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Congress May Investigate USOC, USA Gymnastics

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USA TODAY

 

Two U.S. senators announced Thursday that they plan to introduce a resolution to establish a select committee to investigate how the U.S. Olympic Committee and USA Gymnastics allowed team doctor Larry Nassar to sexually abuse more than 150 athletes.

"The U.S. Olympic Committee and USA Gymnastics helped create the perfect environment for a child predator," Sen. Jeanne Shaheen, D-N.H., said in a statement Thursday evening. "The criminal justice system has worked and Larry Nassar will be put away for the rest of his life, but it's clear that not all responsible parties have been held accountable. We need to hold open public hearings and investigate how this sexual abuse was allowed to happen."

Thursday's statement that announced the support of Sen. Joni Ernst, R-Iowa, comes a day after Shaheen called for the formation of a select committee. That request came hours after Nassar was sentenced to 40 to 175 years in prison for multiple counts of first-degree criminal sexual conduct in Michigan. More than 150 girls and women came forward to allege they were abused by Nassar, allegations that spanned more two decades as he served as the team doctor for USA Gymnastics and Michigan State University.

"Larry Nassar's reprehensible crimes are on full display, and while some justice has finally been served, there are a great deal of questions that still remain," Ernst said in the statement. "This reality is, from what we know, this happened to over a hundred athletes over several decades, on the U.S. Olympic Committee and USA Gymnastics' watch. A Select Committee dedicating its complete attention to USOC's and USA Gymnastics' role in this tragedy is imperative to holding the appropriate parties accountable and working to ensure this doesn't happen again."

As she did in Wednesday's letter to Senate Majority Leader Mitch McConnell and Minority Leader Charles Schumer, Shaheen said a select committee comprised of men and women is needed because "no current standing committees have parity."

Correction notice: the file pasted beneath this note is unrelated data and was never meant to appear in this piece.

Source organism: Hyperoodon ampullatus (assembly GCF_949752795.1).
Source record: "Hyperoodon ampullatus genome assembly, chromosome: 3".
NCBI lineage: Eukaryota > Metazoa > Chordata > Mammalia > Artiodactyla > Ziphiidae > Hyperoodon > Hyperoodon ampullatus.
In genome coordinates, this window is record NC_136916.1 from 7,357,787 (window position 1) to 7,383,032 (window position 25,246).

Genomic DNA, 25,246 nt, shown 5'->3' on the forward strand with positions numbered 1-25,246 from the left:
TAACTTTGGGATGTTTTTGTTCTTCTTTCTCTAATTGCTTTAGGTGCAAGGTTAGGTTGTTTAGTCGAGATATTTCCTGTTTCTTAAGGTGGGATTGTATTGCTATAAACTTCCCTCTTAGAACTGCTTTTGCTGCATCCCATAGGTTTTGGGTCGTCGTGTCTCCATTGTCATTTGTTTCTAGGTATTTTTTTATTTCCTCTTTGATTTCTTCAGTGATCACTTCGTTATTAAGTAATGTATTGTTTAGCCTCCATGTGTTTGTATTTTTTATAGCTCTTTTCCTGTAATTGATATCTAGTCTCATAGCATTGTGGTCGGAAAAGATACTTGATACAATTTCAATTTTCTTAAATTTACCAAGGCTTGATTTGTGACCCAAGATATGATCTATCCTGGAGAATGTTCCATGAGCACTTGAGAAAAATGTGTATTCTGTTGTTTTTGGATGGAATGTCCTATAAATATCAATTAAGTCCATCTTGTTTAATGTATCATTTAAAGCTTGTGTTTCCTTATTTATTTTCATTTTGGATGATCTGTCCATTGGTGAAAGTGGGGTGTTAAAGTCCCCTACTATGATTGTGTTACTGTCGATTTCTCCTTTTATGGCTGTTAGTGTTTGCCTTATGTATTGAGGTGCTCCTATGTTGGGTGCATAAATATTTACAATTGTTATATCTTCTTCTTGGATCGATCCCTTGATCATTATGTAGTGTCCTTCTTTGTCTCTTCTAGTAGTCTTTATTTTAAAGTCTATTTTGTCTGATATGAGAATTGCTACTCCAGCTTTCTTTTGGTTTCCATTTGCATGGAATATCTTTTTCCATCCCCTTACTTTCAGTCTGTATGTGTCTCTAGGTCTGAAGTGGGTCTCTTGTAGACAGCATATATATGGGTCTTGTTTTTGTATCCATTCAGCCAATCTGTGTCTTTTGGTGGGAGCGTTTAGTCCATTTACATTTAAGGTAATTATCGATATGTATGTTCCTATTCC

Shaheen requested the formation of the select committee be expedited so it could be empaneled before the start of the Winter Olympics on Feb. 9.

In other developments:

USA Gymnastics' status as the sport's national governing body will be terminated unless it meets six conditions set out by the USOC, including the resignation of the entire board by Wednesday.

USOC CEO Scott Blackmun outlined the conditions in an email sent Thursday to the USA Gymnastics board. While Blackmun had called on the board to resign Wednesday in an open letter to the Olympic community, the email was far more specific in what the USOC expects from USA Gymnastics and the repercussions if it doesn't deliver. The chair, vice chair and treasurer resigned Monday, but Blackmun said the rest of the 21-member board must go, too.

In Lansing, Mich., lawmakers called Thursday for legislation to ensure that sexual abuse complaints are never ignored again, and two legislators sent a subpoena to Michigan State demanding records of complaints filed against Nassar over a three-year period.

"History is doomed to repeat itself if we do not listen and learn from it. How do we move forward? What can we do to right the wrongs?" asked state Sen. Tonya Schuitmaker, R-Lawton. "Fortunately, all of you are committed to righting the wrongs. And we're working daily to write legislation that will actually produce a real change for our children."

Lawmakers are looking to beef up mandatory reporting requirements when sexual abuse complaints are made at universities and colleges and increase penalties when those requirements aren't met.

They also want to eliminate the 10-year statute of limitations for charging or filing a civil lawsuit against someone who is suspected of committing a sexual assault on a person under the age of 16. "It's unacceptable that only half the girls can bring a criminal case," Schuitmaker said. "Every day that goes by is another victim out there who can't bring a criminal case."

State Sen. Margaret O'Brien, R-Portage, is leading the charge in drafting legislation, which could be introduced as soon as next week.

State Reps. Klint Kesto, R-Commerce Township, and Kim LaSata, R-Bainbridge Township, are starting an investigation of the university's relationship with Nassar and how it handled complaints. They sent a subpoena to MSU on Thursday, asking for documents relating to complaints filed with the university against Nassar from 2014 to 2017.

Contributing: Nancy Armour and Rachel Axon, USA TODAY; Kathleen Gray, Detroit Free Press, part of the USA TODAY Network.

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January 26, 2018
 
 
 

 

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